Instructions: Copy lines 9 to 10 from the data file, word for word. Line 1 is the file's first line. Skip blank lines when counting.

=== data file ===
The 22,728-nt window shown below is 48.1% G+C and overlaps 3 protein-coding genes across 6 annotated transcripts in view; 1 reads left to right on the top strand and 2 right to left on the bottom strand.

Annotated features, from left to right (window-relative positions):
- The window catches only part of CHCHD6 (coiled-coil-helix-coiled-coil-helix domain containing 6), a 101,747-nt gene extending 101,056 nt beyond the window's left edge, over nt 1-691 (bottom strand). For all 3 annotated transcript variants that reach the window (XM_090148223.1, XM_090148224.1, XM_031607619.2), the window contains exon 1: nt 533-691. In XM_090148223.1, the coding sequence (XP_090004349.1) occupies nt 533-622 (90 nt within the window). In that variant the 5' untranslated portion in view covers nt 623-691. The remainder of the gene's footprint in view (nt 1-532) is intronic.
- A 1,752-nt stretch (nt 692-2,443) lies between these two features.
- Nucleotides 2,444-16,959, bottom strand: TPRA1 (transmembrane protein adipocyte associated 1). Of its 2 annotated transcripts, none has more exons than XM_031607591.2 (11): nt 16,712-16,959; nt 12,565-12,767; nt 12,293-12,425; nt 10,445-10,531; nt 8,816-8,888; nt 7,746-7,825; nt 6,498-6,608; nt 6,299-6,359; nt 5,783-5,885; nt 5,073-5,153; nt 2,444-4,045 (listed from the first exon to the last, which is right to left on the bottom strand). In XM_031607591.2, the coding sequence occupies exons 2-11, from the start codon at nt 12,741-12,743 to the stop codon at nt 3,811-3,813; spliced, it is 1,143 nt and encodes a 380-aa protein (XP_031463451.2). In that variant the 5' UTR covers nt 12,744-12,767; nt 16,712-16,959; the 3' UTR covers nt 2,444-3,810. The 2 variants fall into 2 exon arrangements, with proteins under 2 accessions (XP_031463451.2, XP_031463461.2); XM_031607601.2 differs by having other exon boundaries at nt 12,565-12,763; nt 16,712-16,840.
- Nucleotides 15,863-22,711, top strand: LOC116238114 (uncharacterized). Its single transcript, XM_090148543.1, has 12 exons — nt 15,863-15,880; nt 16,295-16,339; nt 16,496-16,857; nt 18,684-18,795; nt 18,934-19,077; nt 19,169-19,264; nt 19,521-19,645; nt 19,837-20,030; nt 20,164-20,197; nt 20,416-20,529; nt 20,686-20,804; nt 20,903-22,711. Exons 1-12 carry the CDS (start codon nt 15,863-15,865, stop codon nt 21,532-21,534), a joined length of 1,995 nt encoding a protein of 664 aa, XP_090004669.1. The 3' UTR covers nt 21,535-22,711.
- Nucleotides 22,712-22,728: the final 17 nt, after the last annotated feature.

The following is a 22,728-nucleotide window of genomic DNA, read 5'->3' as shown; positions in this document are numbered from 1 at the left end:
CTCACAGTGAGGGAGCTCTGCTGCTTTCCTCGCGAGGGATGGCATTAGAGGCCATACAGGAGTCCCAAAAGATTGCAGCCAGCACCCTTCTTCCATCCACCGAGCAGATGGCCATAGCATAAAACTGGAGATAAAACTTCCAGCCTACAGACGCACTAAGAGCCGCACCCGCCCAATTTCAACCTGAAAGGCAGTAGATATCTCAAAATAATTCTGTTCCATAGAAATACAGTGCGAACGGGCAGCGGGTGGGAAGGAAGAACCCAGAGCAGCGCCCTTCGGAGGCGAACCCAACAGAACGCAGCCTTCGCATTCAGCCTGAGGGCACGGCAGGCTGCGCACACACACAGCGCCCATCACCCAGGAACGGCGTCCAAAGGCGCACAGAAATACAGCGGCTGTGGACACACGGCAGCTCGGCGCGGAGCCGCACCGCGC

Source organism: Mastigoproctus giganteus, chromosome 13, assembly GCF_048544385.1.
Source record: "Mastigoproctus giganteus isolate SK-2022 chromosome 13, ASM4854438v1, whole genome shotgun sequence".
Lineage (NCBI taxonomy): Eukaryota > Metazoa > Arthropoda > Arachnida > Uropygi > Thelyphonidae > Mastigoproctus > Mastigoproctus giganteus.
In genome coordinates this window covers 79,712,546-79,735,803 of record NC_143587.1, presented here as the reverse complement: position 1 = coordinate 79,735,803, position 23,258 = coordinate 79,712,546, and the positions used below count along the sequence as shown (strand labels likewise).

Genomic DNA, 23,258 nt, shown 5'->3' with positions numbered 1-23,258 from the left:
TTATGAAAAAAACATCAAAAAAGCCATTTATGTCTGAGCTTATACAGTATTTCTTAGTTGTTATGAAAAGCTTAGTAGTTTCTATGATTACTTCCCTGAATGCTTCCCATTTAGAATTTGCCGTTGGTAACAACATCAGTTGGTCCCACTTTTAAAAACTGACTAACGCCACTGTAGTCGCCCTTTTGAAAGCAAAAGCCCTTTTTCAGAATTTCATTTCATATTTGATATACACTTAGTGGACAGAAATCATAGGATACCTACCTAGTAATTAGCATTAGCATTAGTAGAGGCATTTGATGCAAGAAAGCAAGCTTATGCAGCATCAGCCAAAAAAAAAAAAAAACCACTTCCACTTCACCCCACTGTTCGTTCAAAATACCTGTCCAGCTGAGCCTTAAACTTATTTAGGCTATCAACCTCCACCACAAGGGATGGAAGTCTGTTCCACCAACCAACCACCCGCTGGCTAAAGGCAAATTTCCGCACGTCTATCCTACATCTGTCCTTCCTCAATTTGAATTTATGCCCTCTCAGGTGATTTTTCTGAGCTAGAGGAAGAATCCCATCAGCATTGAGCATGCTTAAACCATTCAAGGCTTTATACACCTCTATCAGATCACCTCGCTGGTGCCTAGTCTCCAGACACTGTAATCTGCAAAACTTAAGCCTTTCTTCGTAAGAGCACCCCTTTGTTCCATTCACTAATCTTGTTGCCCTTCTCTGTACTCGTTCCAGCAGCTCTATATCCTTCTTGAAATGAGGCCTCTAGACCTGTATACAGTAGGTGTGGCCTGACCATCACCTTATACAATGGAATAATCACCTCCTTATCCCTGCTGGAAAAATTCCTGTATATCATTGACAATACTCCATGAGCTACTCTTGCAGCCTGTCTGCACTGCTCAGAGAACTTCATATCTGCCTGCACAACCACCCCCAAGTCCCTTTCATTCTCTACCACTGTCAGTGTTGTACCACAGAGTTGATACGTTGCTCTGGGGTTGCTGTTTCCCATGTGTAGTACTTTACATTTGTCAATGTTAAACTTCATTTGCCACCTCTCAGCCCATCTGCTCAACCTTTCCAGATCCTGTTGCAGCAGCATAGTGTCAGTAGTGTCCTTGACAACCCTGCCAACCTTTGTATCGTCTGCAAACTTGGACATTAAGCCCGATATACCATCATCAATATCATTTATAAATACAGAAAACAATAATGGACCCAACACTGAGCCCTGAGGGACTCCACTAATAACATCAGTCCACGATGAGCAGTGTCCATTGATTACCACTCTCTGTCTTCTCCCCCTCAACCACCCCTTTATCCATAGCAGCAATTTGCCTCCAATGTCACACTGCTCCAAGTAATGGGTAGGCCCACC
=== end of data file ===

CTCACAGTGAGGGAGCTCTGCTGCTTTCCTCGCGAGGGATGGCATTAGAGGCCATACAGGAGTCCCAAAAGATTGCAGCCAGCACCCTTCTTCCATCCACCGAGCAGATGGCCATAGCATAAAACTGGAGATAAAACTTCCAGCCTACAGACGCACTAAGAGCCGCACCCGCCCAATTTCAACCTGAAAGGCAGTAGATATCTCAAAATAATTCTGTTCCATAGAAATACAGTGCGAACGGGCAGCGGGTGGGAAGGAAGAACCCAGAGCAGCGCCCTTCGGAGGCGAACCCAACAGAACGCAGCCTTCGCATTCAGCCTGAGGGCACGGCAGGCTGCGCACACACACAGCGCCCATCACCCAGGAACGGCGTCCAAAGGCGCACAGAAATACAGCGGCTGTGGACACACGGCAGCTCGGCGCGGAGCCGCACCGCGC

Source organism: Mastigoproctus giganteus, chromosome 13, assembly GCF_048544385.1.